From Jonathan Wells, courtesy of the New Yorker.
The Man With Many Pens
With one he wrote a number so beautiful
it lasted forever in the legends of numbers. With another
he described the martyrs’ feet as they marched
past the weeping stones and cypresses, watched
by their fathers. He used one as a silver wand to lift
a trout from its spawning bed to more fruitful waters
and set it back down, its mouth facing upstream.
He wrote Time has no other river but this one in us,
no other use but this turn in us from mountain lakes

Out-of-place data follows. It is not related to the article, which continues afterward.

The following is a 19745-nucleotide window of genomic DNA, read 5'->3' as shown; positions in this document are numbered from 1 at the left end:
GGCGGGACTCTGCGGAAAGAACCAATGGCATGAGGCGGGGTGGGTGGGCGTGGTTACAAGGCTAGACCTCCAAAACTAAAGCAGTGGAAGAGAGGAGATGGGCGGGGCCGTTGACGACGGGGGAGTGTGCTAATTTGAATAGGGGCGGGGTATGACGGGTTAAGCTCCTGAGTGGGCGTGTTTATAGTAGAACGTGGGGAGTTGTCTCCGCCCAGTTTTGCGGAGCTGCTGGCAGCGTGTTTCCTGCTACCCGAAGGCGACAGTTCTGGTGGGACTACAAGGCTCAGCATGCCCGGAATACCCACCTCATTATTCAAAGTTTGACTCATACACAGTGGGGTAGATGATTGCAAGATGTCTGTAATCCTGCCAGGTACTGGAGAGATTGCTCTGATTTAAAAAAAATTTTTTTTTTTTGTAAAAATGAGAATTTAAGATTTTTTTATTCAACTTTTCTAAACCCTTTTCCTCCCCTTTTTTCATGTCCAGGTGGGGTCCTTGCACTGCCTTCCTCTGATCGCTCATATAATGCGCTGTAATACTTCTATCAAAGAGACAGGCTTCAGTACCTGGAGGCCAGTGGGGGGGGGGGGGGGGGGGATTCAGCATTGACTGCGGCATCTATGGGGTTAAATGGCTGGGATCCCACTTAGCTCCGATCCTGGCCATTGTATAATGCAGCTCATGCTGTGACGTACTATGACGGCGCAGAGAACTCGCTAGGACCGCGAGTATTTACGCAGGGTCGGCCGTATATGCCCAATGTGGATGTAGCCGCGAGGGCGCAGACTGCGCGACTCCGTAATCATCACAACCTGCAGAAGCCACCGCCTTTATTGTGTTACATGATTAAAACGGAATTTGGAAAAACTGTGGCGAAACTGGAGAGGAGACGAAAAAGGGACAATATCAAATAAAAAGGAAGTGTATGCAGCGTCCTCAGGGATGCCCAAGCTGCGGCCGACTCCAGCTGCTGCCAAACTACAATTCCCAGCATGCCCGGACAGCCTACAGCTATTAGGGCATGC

of late desires to confusions passed through
with every gate open. Let’s not say he didn’t take us
with him in the long current of his letters, his calligraphy
and craft, moving from port to port, his hand stopping
near his heart, the hand that smudged and graced the page,
asking, asking, his fingers a beggar’s lucent black,
for the word that gave each of us away.